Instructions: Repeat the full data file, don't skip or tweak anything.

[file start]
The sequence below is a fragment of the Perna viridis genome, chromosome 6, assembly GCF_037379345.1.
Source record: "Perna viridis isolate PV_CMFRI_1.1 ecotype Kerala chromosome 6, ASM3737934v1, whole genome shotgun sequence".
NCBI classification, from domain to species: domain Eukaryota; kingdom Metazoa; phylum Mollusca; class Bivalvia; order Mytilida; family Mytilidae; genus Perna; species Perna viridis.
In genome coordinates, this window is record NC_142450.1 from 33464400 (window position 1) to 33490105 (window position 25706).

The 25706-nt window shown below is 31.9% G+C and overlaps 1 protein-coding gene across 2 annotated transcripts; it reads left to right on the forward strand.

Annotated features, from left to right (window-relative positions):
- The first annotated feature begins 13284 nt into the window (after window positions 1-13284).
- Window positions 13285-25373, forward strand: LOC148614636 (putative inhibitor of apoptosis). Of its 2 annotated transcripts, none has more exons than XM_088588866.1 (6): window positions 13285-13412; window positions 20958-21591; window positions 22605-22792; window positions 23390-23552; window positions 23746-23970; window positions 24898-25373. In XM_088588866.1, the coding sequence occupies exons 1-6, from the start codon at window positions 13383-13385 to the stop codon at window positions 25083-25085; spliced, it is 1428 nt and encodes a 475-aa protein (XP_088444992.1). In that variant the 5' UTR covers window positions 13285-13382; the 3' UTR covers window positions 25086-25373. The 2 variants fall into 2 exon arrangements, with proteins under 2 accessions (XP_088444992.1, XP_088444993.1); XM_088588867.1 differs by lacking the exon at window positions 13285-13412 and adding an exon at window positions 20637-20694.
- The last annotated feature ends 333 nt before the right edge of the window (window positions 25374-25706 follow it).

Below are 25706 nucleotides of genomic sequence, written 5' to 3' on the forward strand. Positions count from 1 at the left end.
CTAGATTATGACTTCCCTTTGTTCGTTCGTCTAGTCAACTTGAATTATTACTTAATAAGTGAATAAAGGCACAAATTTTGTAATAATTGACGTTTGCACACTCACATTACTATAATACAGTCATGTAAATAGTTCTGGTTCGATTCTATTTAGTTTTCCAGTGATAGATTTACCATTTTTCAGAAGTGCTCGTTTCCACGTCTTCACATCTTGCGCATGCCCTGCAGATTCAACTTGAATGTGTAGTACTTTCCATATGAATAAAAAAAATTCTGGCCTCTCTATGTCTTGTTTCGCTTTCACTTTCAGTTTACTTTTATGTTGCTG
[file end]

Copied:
The sequence below is a fragment of the Perna viridis genome, chromosome 6, assembly GCF_037379345.1.
Source record: "Perna viridis isolate PV_CMFRI_1.1 ecotype Kerala chromosome 6, ASM3737934v1, whole genome shotgun sequence".
NCBI classification, from domain to species: domain Eukaryota; kingdom Metazoa; phylum Mollusca; class Bivalvia; order Mytilida; family Mytilidae; genus Perna; species Perna viridis.
In genome coordinates, this window is record NC_142450.1 from 33464400 (window position 1) to 33490105 (window position 25706).

The 25706-nt window shown below is 31.9% G+C and overlaps 1 protein-coding gene across 2 annotated transcripts; it reads left to right on the forward strand.

Annotated features, from left to right (window-relative positions):
- The first annotated feature begins 13284 nt into the window (after window positions 1-13284).
- Window positions 13285-25373, forward strand: LOC148614636 (putative inhibitor of apoptosis). Of its 2 annotated transcripts, none has more exons than XM_088588866.1 (6): window positions 13285-13412; window positions 20958-21591; window positions 22605-22792; window positions 23390-23552; window positions 23746-23970; window positions 24898-25373. In XM_088588866.1, the coding sequence occupies exons 1-6, from the start codon at window positions 13383-13385 to the stop codon at window positions 25083-25085; spliced, it is 1428 nt and encodes a 475-aa protein (XP_088444992.1). In that variant the 5' UTR covers window positions 13285-13382; the 3' UTR covers window positions 25086-25373. The 2 variants fall into 2 exon arrangements, with proteins under 2 accessions (XP_088444992.1, XP_088444993.1); XM_088588867.1 differs by lacking the exon at window positions 13285-13412 and adding an exon at window positions 20637-20694.
- The last annotated feature ends 333 nt before the right edge of the window (window positions 25374-25706 follow it).

Below are 25706 nucleotides of genomic sequence, written 5' to 3' on the forward strand. Positions count from 1 at the left end.
CTAGATTATGACTTCCCTTTGTTCGTTCGTCTAGTCAACTTGAATTATTACTTAATAAGTGAATAAAGGCACAAATTTTGTAATAATTGACGTTTGCACACTCACATTACTATAATACAGTCATGTAAATAGTTCTGGTTCGATTCTATTTAGTTTTCCAGTGATAGATTTACCATTTTTCAGAAGTGCTCGTTTCCACGTCTTCACATCTTGCGCATGCCCTGCAGATTCAACTTGAATGTGTAGTACTTTCCATATGAATAAAAAAAATTCTGGCCTCTCTATGTCTTGTTTCGCTTTCACTTTCAGTTTACTTTTATGTTGCTG